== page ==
One startup with a big claim and a charmingly foiled live demo is Eliport. Backed by renowned mobility futurist Lukas Neckermann, this company wants to automate last-mile logistics in urban areas with their fleet of ground-based, autonomous delivery robots.

It’s Electrifying

Buzzword meter: mentioned by 8 startups

The entire mobility industry wants to get the smell of Dieselgate off of them, and it’s great to see so many companies making it easier for us to ditch our dependence on gas-powered vehicles.

In one of the most unique pitches of the day, HES Energy Systems is paving the way for greener air travel with their ultralight hydrogen-electric batteries for aircraft. French startup K-Ryole [read: carry-all] aims to solve the last-mile logistics problem in urban areas with their smart motorized bike trailers.

Three startups on stage also mentioned ‘Charging’ solutions. Jedlixworks with OEMs to integrate their technology into the backend of electric vehicles so drivers can charge their car over the air at the most cost- and energy-efficient time. Another mobile charging solution is SmartGreenChargewith their off-grid renewable energy charging stations that combine wind, solar, and biofuel to decarbonize, decentralize, and deregulate energy supply.


Buzzword meter: mentioned by 6 startups

Kicking things off for the day, Mobeelitypresented their B2B aggregator platform for multi-modal route planning and carsharing.

In the final pitch, Scoot Networks takes their commitment to multimodal electric mobility very seriously, walking the audience through its catalog of electric bikes, scooters, and kick scooters that are already rolled out in 3 continents.

Talk Data to Me

Buzzword meter: mentioned by 5 startups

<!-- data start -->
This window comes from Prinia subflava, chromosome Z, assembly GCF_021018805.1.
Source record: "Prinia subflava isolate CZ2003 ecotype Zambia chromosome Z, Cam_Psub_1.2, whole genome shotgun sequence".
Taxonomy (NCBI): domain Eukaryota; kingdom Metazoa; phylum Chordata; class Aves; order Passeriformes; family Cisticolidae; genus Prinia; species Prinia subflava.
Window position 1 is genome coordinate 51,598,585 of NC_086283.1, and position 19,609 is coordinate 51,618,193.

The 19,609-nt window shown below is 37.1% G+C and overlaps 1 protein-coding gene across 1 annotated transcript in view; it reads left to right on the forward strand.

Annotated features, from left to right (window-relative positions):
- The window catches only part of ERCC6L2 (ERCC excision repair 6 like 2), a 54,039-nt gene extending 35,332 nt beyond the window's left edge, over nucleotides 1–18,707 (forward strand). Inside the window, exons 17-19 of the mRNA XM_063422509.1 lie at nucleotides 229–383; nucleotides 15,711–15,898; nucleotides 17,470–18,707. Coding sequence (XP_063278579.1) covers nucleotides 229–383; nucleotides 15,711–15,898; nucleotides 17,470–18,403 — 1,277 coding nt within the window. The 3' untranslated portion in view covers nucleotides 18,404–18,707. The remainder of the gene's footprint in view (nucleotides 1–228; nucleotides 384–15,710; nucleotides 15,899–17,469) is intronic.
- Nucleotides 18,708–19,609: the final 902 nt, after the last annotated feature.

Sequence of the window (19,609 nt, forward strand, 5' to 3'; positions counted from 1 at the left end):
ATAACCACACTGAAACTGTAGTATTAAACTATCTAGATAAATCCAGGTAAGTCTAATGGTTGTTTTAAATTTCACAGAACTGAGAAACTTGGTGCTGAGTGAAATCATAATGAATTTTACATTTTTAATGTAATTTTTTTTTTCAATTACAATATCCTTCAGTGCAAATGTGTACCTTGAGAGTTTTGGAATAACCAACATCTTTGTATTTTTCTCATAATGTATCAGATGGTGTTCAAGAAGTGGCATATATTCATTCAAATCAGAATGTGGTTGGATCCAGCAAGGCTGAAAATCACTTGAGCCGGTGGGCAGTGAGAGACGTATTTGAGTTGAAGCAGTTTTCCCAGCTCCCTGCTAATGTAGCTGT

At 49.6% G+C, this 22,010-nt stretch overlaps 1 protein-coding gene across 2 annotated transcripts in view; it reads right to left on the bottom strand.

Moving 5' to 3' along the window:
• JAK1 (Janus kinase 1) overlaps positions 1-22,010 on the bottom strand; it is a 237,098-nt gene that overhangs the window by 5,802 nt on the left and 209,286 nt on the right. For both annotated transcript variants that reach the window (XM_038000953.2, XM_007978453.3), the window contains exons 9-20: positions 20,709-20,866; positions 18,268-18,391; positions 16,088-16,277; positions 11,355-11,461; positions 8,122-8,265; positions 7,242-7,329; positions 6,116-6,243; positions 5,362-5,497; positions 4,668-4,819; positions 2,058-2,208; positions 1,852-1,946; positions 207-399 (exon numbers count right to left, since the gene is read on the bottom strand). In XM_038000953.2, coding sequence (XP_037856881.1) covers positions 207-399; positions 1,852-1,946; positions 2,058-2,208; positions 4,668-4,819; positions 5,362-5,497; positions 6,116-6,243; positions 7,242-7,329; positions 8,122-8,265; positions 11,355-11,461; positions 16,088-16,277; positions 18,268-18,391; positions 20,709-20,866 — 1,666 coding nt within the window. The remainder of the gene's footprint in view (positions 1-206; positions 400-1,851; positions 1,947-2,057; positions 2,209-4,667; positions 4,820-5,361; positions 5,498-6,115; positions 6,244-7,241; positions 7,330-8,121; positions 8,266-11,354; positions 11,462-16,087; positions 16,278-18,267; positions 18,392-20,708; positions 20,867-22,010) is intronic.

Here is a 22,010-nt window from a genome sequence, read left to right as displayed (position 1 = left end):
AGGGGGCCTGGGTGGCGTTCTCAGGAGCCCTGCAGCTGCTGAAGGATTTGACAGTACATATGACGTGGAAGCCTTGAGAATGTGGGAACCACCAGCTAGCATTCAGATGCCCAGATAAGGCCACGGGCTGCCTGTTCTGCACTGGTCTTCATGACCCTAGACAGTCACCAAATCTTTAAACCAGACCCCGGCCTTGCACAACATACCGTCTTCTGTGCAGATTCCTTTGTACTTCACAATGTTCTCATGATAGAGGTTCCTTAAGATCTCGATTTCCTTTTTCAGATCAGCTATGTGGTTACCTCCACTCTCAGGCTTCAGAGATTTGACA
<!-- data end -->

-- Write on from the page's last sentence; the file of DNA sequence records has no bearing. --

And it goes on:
There’s an underlying belief in new mobility, which is that whoever controls the most transportation data will own the digital relationship to the consumer. I have to admit I was expecting Parkbob to be a YAPA (Yet Another Parking App), but they are so much more – they’re on a mission to own the last-mile driving context with their data science-based parking info SDK that provides drivers (or autonomous vehicles) hyper-local parking information in real time in any metropolitan area in the world.

WeBreathe, on the other hand, focuses on optimizing public transport for maximum convenience and congestion with their machine vision system that maps ridership in real time with 99% accuracy.

There’s still a long way to go before urban mobility is fully digitalized. Luckily, MotionTagbuilt an augmented data analytics SDK that uses machine learning to help transport providers understand, optimize, and create seamless multimodal mobility solutions.

A No-Brainer: Artificial Intelligence

Buzzword meter: mentioned by 5 startups

A lot of the startups mentioned previously use artificial intelligence in one way or another, but the following companies use this technology as their core business. In order for autonomous vehicles to be safe enough to drive on real roads, AV manufacturers need to collect tons of real-world data to feed their autonomous driving AI systems.

Travel AI Ltd presented their vertical AI tool that can collect large amounts of granular data from any transportation source to give transport providers insights on how customers use the entire mobility value chain. In a similar vein, wants to deal with the growing demand for urban mobility. Cities can use their AI platform to visualize, analyze, and optimize transportation based on real passenger needs and multiple data sources.

Tackling the issue of safety with AI is Drust, who in partnership with the insurance company Macif, has developed a platform that leverages connected car data to improve driving behavior.


  Source: Autonomy

This summarizes around five total hours of intense and insightful pitches.

It’s reassuring to see that the future of mobility will not be limited to self-driving cars, but that there are companies out there proactively taking measures to combat urban congestion and make transportation more user-centric. Looking back at the entire time we spent at Autonomy, it will be platforms getting people from point A to point B. Urban mobility is on track to become a seamless, multi-modal, electric, and shared experience.

The question we have to ask ourselves now as these offerings become more and more ubiquitous, is this: who will own the fleets, the platforms, the entire digital relationship to the consumer?

What will be the role of automotive manufacturers in this context?